By Kelsy Polnik 05th Sep 2019 | 735 views
When you think about political corruption do you also think “that would make a great subject to base a game on?”. How about corporate influence on the media? Xenophobia? Police states? Drug abuse? Public health? Headliner: NoviNews takes these kinds of topics and not only makes them accessible to a layman, but creates compelling plot points to engage with.
As newly appointed lead editor of NoviNews, a news outlet in the fictional country of Novistan, you’re responsible for choosing which stories get published and which get buried from the public. The game is specifically designed to be short and impactful, as well as encourage you to play multiple times in order to see the different ways your choices impact your country, the people closest to you, and the general public. There are two distinct cycles you’ll be introduced to. The daily gameplay loop of selecting which articles to report, followed by a walk home in which you’re bombarded with the impact of your decisions. The second loop is repeating the 14 day game over again to see what other kinds of outcomes can be created.
Headliner: NoviNews builds on the lore of the first Headliner game in which you play a similar role in the neighbouring country of Galixia. Even though the entirety of the game takes place in Novistan, bordering countries of Galixia and Learis play important roles in the world and your reporting. Many of the game’s political themes focus on Novistan’s Prime Minister stoking fears about Learis and its human modification program’s influence on the local population. This blend of somewhat real world yet not too distant future sci-fi is a fascinating setting to explore very relatable subjects. If you’re not familiar with the original Headliner then the sequel does a tremendous job building the world of these three countries and the tensions between them.
The real substance of Headliner is the walk home after work. That newly proposed national health care bill you promoted/concealed can simultaneously: stress out your colleague who is fretting over waiting times and costs, have your brother rejoice/fret about the treatment he feels he needs, and impact the local hospital with long lines of picketers or graffiti. Very few of the options available to you have simple positive or negative outcomes; each choice will usually have positive consequences for some and negative ones for others. Segregationist articles you promote can make life harder for local immigrants, but also keep out foreign business investors that threaten to stamp out local businesses. No matter how altruistic you attempt to be, there is always some crossfire in the aftermath. Hearing the denizens talk on your way home, meeting with friends, or seeing the picket signs and fresh graffiti are really formative ways to understand the repercussions of your job.
Another highlight of Headliner: NoviNews is the small but memorable cast. You’ll spend time with your brother, a co-worker, your boss, a local shopkeeper, and on consecutive playthroughs a police officer. Each of these characters is dealing with real world issues that your position at NoviNews will directly affect (issues like mental health, financial concerns, feeling like an outsider, and job stress). The writing for each of these characters is admirable and realistic, which is surprising considering the limited amount of time you have with each of them. With all of the heavy topics mentioned above you may think that Headliner is all doom and gloom, but there are playful moments scattered throughout which help greatly in keeping the game from becoming too dark.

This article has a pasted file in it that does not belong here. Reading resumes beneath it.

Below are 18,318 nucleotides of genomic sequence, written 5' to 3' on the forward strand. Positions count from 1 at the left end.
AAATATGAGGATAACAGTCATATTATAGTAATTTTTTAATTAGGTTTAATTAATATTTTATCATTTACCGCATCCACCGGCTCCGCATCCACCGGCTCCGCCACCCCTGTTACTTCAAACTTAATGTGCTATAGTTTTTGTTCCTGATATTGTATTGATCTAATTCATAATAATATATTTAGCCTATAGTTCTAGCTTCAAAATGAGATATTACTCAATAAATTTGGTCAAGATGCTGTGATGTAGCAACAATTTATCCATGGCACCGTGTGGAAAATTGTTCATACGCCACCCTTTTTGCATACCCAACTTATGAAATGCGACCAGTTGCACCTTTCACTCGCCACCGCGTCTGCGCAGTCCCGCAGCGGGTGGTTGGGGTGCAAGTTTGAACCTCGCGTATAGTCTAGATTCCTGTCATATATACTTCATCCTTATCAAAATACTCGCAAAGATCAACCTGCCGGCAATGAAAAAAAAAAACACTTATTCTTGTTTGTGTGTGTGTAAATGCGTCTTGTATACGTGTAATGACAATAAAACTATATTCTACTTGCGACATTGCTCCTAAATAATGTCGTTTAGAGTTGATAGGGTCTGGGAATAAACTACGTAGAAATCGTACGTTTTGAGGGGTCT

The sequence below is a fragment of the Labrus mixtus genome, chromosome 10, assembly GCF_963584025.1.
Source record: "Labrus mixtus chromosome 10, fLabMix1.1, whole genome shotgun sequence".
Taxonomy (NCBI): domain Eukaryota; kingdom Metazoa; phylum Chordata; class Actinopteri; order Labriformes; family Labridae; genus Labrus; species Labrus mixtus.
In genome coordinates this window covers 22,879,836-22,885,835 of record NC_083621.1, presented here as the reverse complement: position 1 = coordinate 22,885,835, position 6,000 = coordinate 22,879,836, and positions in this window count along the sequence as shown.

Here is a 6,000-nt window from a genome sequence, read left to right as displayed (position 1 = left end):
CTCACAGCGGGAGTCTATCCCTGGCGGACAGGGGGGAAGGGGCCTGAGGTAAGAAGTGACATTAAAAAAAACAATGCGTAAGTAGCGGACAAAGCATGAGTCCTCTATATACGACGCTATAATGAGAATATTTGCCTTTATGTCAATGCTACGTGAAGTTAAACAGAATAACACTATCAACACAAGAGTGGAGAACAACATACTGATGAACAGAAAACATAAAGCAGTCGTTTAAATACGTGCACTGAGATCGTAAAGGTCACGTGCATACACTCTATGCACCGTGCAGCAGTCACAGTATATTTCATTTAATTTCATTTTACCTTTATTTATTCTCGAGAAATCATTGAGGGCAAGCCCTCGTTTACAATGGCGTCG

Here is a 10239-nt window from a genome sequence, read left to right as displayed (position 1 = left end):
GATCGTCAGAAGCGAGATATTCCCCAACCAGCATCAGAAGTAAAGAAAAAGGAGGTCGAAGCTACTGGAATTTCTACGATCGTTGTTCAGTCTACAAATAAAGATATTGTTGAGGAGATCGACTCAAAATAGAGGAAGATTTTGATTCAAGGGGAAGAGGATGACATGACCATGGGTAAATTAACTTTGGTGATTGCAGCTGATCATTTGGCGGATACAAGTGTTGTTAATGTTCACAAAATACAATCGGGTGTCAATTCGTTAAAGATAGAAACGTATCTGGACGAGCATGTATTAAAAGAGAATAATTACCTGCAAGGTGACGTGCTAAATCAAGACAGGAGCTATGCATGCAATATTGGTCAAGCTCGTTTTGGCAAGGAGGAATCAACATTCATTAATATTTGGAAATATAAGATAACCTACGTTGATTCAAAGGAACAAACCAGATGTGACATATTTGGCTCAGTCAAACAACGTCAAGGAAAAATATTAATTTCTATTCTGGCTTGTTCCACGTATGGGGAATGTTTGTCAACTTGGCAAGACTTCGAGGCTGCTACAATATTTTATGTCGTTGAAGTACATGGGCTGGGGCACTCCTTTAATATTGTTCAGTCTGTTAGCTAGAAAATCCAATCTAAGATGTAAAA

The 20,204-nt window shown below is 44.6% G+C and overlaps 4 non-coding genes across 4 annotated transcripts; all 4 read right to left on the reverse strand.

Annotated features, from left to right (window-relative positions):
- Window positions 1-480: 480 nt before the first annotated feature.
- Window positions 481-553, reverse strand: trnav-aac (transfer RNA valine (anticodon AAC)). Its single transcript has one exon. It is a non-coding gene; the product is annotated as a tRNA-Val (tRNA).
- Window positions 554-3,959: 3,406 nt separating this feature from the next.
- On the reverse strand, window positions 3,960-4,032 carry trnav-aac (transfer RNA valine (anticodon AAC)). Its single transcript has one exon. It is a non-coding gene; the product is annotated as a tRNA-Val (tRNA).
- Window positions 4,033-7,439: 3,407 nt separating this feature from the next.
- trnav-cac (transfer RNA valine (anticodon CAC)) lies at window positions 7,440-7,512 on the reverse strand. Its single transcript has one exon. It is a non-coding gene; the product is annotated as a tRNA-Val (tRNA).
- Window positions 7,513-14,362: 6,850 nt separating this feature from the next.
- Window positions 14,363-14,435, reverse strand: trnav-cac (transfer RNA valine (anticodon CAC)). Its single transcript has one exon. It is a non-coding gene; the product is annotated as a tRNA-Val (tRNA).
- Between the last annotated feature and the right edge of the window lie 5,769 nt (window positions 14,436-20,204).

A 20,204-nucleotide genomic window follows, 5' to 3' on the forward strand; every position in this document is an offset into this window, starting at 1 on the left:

The game offers a variety of customization options, including for things like your gender, appearance, decorating your apartment, or recruiting a pet (either a dog or a drone). While I’m sure some will appreciate these kinds of options I found them to be inconsequential to the game and thus uninteresting. The exception is the pets. Recruiting the dog gives you a companion to relax with after each stressful day and offers some insight into what your character may be thinking. The drone, on the other hand, offers up some of the most jovial dialogue in the entire game, which I welcomed on the days when I could see riots and fires outside my apartment window.
During the final days of your two week stint many of the longer narrative threads begin to culminate, but even at this late point some new ones are still being introduced. I found the personal stories with your brother, co-worker, and police officer to be thoroughly compelling. On the other hand, several of the larger scale narratives don’t quite elicit the same level of payoff, due to lack of time or attention. The abrupt final walk/text scroll back to your apartment can ultimately be unfulfilling as well.
You're bluntly told that the game is meant to be played multiple times, but two runs was ideal in my opinion; on my 3rd and 4th attempts there was just far too much repetition in what was happening for the handful of new story beats to be worthwhile.
By putting Headliner: NoviNews head-to-head against its predecessor, it's an obvious improvement in every way. It looks far more professional, the music and sound is greatly improved, but most importantly for a title like this the writing is believable. It's evident that the team at Unbound Creations is refining the idea of taking tough political issues and making them interesting, digestible, and thought provoking, creating something special and potentially significant. NoviNews feels like another step towards prominence and I’m excited to see what’s next for the Headliner series.